C. was roughly the following. Separate self-sufficient farmers, who were once the basis of the society, still existed, but they could hardly compete with large estate holders. The problem was, that imported wheat appeared to be cheaper and often of higher quality, than self-produced. It was also impossible for the traditional farmers to change their occupation and start producing wine ore olives, so as the landlords deed, because such crops required great land lots and many workers to deal with.

Lacking the capital to engage in the more profitable forms of agriculture, many sold or abandoned their farms and took advantage of the government’s colonizing program in the North and Northwest. These abandoned farms were bought up at extremely low prices by rich investors, who consolidated them into plantations ranging at first from sixty to two hundred acres, and later to as many as five hundred acres. Furthermore, the big estates formed in this way lay alongside of small properties, or might even surround them.

As happens in such cases, the owner of the big estate wanted to round it off by obtaining the adjoining land. Sometimes this was achieved by a deal, but more often by fraud or simply by force. The absence of the head of the family on military service made such usurpation all the easier. Their parents and children, if they had some powerful neighbour, were often driven by him from their homes. So, as a result of various causes and by different methods, there grew up the huge latifundia – a large estate, producing certain kinds of agricultural products .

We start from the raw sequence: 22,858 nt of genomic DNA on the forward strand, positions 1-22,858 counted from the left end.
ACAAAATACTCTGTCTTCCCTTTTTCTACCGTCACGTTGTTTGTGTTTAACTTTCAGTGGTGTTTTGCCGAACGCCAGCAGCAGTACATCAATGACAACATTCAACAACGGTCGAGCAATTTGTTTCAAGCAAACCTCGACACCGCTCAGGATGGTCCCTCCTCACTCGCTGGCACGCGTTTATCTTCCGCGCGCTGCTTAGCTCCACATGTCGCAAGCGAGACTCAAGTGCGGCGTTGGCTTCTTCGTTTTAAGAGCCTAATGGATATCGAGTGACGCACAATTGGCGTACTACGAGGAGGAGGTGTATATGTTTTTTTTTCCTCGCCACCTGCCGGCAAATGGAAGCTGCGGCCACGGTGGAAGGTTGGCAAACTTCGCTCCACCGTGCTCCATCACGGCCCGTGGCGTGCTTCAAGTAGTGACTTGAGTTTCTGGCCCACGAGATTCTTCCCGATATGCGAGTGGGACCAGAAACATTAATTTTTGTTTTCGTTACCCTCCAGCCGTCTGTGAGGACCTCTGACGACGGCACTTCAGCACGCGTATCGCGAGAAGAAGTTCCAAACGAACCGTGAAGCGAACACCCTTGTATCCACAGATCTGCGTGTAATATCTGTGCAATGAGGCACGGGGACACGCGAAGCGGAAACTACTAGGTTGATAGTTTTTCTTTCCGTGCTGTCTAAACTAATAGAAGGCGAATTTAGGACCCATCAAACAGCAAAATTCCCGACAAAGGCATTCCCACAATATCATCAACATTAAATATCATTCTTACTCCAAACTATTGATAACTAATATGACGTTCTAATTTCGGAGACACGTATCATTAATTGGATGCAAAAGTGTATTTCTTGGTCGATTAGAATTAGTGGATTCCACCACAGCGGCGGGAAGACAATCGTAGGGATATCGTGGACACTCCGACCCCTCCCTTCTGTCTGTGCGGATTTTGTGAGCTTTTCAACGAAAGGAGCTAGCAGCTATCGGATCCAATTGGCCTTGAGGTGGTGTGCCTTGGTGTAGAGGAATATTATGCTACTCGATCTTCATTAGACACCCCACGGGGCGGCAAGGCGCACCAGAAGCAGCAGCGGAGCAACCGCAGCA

The main working power of the latifundia were slaves. Use of slave labor encouraged the cultivation of such crops as required attention all year round yet which involved the simplest processes of cultivation so that even the dullest hands could learn by routine and such crops as permitted maximum concentration of labor in the smallest possible area in order to reduce the high cost of supervision. Oil and wine, became ideal plantation crops.

Wheat and barley seemed to be unsuitable because they have a relatively short growing season, require a great deal of labor at planting and harvest time, and do not permit use of the gang system, whereby a single supervisor can direct the work of the greatest number of slaves in the smallest possible area. Some wheat was still grown because the plantation aimed to achieve the ideal of selfsufficiency but it was rarely produced as a staple. The competitive advantages of organized slave labor were many. It was a stable supply of manpower, always available when and where needed, and easily replaced.